Sissy Spacek

Sissy Spacek

Her role as the telekinetic heroine in 'Carrie' (1977)

Background:

Hollywood actress Sissy Spacek (born Mary Elizabeth Spacek) is an international
star who has received a great deal of acknowledgment for her acting,
particularly for her portrayal of Ruth Fowler in Todd Field’s award-winning In
the Bedroom (2001). Through her outstanding performance, Spacek harvested many
awards, including a Golden Globe Award, an AFI Award and a Special Jury Prize
from the 2001 Sundance Film Festival. Additionally, she received an Oscar, a
Screen Actors Guild and a BAFTA nomination.

Her triumphant journey in acting began with the titular role in Carrie (1976),
which gave her a National Society of Film Critics Award and an Oscar nomination.
She then took home a New York Film Critics Circle Award for her turn as Pinky
Rose in the Robert Altman-directed/written 3 Women (1977), before achieving
massive success with her turn as singer Loretta Lynn in the biopic Coal Miner’s
Daughter (1980, won five awards including an Academy Award). Spacek also
presented exceptional performances in the roles of Rebeca Magrath Botrelle in
Crimes of the Heart (1986, collected a Golden Globe Award and a New York Film
Critics Circle Award, as well as an Oscar nomination) and Lorena Parker in the
miniseries “Streets of Laredo” (1995, gave her a Bronze Wrangler from the 1996
Western Heritage awards). A six-time Oscar nominee, the actress was also praised
after taking part in the drama thriller Missing (1982) and Mark Rydell’s drama
The River (1984). Spacek was also handed a Film Excellence award from the 2001
Boston Film Festival.

Outside the spotlight, Spacek is one of the twelve “Promising New Actors of
1976,” according to the 28th volume of John Willis’ Screen World. The woman,
with measurements 34B-24-35 (Source: Celebrity Sleuth magazine), also displayed
her interest in singing by performing with a choir for the song “Voices That
Care,” as well as releasing a country LP titled Hangin’ Up My Heart (1983).
Spacek currently lives on a 210-acre horse ranch called “Beau Val” in
Charlottesville, Virginia, with her husband Jack Fisk and her two daughters.


Rainbo

Childhood and Family:

The youngest of three, Sissy Spacek was born Mary Elizabeth Spacek on December
25, 1949, in Quitman, Texas, to Virginia (died in 1981) and Edwin Spacek (died
on January 7, 2001). She is also the cousin of actor Rip Torn (born Elmore Rual
Torn Jr., on February 6, 1931). Her brothers called her “Sissy,” a nickname that
eventually became her luck charm in the movie business.

Displaying an early knack for performing, Sissy appeared on stage when she was
six years old, singing and tap-dancing in a local talent show. Soon after
graduating from Quitman High School, Sissy headed to New York to become a
professional singer, during which she was billed as “Rainbo.” Things did not
work out as planned and she decided to study acting at the prestigious Lee
Strasberg Institute, and worked in Andy Warhol’s factory as a photographic model
and an extra.

Sissy first met his husband, art director Jack Fisk (born on December 19, 1945),
on the set of her movie Badlands (1973). In 1974, the couple married and are the
parents of two daughters, Schuyler Elizabeth Fisk (actress, born in 1982) and
Virginia Madison Fisk (born in 1988).


Coal Miner’s Daughter

Career:

In New York, after performing in coffeehouses and doing background vocals for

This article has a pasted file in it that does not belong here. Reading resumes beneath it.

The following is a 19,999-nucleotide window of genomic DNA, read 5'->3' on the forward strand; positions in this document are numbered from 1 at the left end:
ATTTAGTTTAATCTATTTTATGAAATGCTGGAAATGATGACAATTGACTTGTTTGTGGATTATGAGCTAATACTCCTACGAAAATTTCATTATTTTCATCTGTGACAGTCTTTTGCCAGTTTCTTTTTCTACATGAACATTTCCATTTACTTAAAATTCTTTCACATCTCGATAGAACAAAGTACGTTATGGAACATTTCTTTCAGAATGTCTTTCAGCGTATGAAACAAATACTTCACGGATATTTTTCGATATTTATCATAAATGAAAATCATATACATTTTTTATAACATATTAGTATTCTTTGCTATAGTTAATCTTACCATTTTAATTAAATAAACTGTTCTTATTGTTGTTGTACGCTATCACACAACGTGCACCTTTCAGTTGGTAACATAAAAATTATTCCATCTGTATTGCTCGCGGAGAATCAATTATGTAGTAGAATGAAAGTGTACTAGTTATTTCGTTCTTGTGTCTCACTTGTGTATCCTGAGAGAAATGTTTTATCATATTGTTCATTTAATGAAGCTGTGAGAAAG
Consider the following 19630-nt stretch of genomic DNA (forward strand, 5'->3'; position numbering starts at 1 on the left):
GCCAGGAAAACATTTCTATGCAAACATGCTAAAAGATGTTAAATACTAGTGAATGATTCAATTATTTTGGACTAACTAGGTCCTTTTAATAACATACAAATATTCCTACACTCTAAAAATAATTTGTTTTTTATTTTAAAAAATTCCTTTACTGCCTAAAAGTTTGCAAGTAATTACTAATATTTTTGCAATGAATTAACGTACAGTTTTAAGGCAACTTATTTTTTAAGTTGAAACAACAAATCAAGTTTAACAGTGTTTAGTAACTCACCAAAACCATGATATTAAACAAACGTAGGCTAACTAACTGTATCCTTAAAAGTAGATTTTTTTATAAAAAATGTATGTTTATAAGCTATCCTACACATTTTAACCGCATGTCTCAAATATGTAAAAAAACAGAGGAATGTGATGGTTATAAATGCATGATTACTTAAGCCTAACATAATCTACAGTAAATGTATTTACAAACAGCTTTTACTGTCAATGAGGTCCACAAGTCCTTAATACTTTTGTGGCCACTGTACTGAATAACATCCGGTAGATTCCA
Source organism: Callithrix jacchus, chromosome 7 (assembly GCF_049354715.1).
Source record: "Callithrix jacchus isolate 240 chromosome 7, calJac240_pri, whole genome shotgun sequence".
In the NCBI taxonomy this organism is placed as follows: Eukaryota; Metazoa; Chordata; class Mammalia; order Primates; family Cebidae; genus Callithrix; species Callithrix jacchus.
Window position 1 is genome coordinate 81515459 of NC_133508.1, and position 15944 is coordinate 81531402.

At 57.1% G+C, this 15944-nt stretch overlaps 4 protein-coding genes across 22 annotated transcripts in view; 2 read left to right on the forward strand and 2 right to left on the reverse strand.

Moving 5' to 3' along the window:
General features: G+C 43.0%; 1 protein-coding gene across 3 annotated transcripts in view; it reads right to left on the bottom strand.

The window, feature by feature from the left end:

commercials, Sissy Spacek recorded the single “Johnny, You Went Too Far This
Time” (1968), using the name “Rainbo.” The track was a failure and she was soon
dropped from her record company. Spacek, who at the time lived with her cousin
Rip Torn and his wife, agreed to her cousin’s suggestion of giving acting a try.

Her initial gig on screen was an unaccredited role in Andy Warhol’s Trash
(1970). Eventually she hooked with an agent and was seen as Poppy in the action
drama Prime Cut (1972). After appearing in an episode of “Love, American Style”
(1973) and playing Sara in the TV drama The Girls of Huntington House (1973),
the rookie quickly gained notice with her starring turn as naïve Holly Sargis in
Badlands (1973), a role that earned her a BAFTA nomination for Best Newcomer.

Spacek joined the crew of Phantom of the Paradise (1974) and tried working as a
set decorator. As a screen actress, she acquired title roles in several movies,
like the romantic comedy Ginger in the Morning (1974, also performed the songs),
the TV drama Katherine (1975, as a wealthy debutante) and the adaptation of
Stephen King’s novel Carrie (1976). For her strong performance in Carrie, she
netted a National Society of Film Critics for Best Actress and received an Oscar
nomination for Best Actress.

Spacek next won a New York Film Critics Circle for Best Supporting Actress for
her captivating role of shy, reclusive Pinky Rose in the Robert
Altman-directed/written 3 Women (1977). She then worked as a set decorator in
Death Game (1977) and was seen in the made-for-TV musical drama Verna: USO Girl
(1978).

Next receiving the titular turn of country and western singer Loretta Lynn in
the biopic Coal Miner’s Daughter (1980), Spacek reaped critical acclaim and such
prominent awards as an Oscar, a Golden Globe, a National Board of Review, a
National Society of Film Critics and a Los Angeles Film Critics Association for
Best Actress. For the same role, she also received a BAFTA nomination.
Interestingly, the performer also sang the songs for the movie and accepted a
Grammy nomination for the miscellaneous work.

Following the successful film, the actress presented award-nominating parts as
Nita Longley, a single mom of two, in Raggedy Man (1981) and Beth Horman in the